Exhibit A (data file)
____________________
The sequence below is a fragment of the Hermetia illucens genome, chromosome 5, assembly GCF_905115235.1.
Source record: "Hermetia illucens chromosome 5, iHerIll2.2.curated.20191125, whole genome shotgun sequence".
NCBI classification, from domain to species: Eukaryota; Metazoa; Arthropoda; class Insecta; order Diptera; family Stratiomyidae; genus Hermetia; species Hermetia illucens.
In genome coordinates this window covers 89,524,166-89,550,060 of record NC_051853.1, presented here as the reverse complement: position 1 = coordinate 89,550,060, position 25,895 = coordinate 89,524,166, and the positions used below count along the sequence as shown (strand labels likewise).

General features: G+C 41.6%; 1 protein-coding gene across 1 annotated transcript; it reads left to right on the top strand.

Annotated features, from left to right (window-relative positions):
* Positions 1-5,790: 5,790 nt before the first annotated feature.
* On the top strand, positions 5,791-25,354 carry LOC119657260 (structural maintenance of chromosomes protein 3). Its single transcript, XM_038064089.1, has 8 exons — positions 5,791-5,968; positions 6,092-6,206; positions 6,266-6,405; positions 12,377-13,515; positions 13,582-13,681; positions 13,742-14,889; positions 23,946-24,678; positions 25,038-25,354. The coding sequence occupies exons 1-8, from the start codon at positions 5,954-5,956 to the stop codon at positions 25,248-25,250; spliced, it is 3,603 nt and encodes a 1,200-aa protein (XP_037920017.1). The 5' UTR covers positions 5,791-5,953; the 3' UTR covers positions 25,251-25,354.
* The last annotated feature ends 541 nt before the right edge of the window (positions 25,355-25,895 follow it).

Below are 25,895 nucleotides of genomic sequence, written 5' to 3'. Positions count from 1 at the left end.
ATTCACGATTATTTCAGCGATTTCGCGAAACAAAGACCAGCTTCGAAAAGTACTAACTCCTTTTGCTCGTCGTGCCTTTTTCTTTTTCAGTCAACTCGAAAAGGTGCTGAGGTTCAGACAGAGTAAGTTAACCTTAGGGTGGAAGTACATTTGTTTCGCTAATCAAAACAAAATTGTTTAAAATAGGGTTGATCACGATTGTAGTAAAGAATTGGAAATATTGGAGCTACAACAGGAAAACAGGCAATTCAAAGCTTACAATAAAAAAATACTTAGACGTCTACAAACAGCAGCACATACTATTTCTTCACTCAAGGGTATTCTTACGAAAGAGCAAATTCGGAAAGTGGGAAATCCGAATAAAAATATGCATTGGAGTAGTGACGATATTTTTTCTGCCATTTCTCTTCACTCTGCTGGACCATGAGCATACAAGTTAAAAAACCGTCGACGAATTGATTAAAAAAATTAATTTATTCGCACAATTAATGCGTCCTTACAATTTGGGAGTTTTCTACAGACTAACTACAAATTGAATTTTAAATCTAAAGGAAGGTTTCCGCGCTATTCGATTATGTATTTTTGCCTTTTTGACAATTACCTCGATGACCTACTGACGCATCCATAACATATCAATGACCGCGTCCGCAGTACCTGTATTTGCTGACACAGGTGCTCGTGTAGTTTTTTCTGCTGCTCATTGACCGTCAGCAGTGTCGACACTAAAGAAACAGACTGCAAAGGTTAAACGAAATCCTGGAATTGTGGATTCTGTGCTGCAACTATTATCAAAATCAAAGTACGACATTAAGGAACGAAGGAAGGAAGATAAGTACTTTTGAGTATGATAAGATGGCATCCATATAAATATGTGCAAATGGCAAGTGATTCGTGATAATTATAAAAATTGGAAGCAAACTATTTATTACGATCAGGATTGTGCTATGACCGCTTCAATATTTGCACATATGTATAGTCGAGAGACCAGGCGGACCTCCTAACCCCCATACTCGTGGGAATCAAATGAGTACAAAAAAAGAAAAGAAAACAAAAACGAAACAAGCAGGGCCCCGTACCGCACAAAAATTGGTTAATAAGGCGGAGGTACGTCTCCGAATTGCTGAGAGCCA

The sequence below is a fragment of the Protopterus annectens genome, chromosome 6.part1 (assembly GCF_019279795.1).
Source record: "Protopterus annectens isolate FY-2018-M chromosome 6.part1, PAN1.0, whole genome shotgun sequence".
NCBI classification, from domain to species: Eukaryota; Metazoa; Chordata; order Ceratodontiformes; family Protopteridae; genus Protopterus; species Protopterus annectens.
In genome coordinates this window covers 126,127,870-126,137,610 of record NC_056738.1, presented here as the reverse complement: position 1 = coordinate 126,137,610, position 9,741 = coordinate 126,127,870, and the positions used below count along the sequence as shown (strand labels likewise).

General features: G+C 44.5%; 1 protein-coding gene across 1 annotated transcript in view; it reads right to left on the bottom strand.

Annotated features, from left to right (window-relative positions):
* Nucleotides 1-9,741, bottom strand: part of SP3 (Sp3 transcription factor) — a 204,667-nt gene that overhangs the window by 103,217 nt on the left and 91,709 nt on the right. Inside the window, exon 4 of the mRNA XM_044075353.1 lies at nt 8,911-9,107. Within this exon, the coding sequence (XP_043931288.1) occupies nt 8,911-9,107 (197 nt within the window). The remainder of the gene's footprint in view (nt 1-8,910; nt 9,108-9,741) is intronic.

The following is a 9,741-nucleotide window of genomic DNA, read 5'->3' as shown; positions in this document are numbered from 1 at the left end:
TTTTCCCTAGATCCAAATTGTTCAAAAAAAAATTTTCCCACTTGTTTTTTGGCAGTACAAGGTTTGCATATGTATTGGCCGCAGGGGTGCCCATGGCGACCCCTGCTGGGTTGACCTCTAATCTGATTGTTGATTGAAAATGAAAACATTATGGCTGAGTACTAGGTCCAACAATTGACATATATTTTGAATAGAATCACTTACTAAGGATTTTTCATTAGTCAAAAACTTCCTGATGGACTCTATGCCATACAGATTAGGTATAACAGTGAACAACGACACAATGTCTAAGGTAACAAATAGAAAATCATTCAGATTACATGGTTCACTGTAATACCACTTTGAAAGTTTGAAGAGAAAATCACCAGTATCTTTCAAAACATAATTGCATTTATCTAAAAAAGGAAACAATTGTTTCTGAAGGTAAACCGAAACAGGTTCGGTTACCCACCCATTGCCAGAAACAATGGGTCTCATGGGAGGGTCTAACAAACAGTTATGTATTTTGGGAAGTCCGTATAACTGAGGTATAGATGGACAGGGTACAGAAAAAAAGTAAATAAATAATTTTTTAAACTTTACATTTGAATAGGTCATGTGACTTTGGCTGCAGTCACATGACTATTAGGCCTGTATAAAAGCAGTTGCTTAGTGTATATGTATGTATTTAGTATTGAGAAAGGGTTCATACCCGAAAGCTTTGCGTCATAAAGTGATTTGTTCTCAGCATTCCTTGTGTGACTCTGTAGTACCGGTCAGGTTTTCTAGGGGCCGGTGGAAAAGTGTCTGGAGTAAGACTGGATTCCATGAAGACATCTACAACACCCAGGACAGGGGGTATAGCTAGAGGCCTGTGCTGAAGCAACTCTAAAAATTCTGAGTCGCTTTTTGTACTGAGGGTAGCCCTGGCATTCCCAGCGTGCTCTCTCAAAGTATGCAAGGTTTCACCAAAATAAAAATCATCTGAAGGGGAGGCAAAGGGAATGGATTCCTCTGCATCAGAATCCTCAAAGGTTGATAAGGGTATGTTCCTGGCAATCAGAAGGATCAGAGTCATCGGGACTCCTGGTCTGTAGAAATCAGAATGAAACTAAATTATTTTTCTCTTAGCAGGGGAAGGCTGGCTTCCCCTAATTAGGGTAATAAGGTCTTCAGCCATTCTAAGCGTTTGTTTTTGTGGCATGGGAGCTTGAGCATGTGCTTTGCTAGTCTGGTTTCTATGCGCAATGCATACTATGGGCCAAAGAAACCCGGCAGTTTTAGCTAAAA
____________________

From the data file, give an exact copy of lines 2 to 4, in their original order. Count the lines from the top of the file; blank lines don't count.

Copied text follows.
Source record: "Hermetia illucens chromosome 5, iHerIll2.2.curated.20191125, whole genome shotgun sequence".
NCBI classification, from domain to species: Eukaryota; Metazoa; Arthropoda; class Insecta; order Diptera; family Stratiomyidae; genus Hermetia; species Hermetia illucens.
In genome coordinates this window covers 89,524,166-89,550,060 of record NC_051853.1, presented here as the reverse complement: position 1 = coordinate 89,550,060, position 25,895 = coordinate 89,524,166, and the positions used below count along the sequence as shown (strand labels likewise).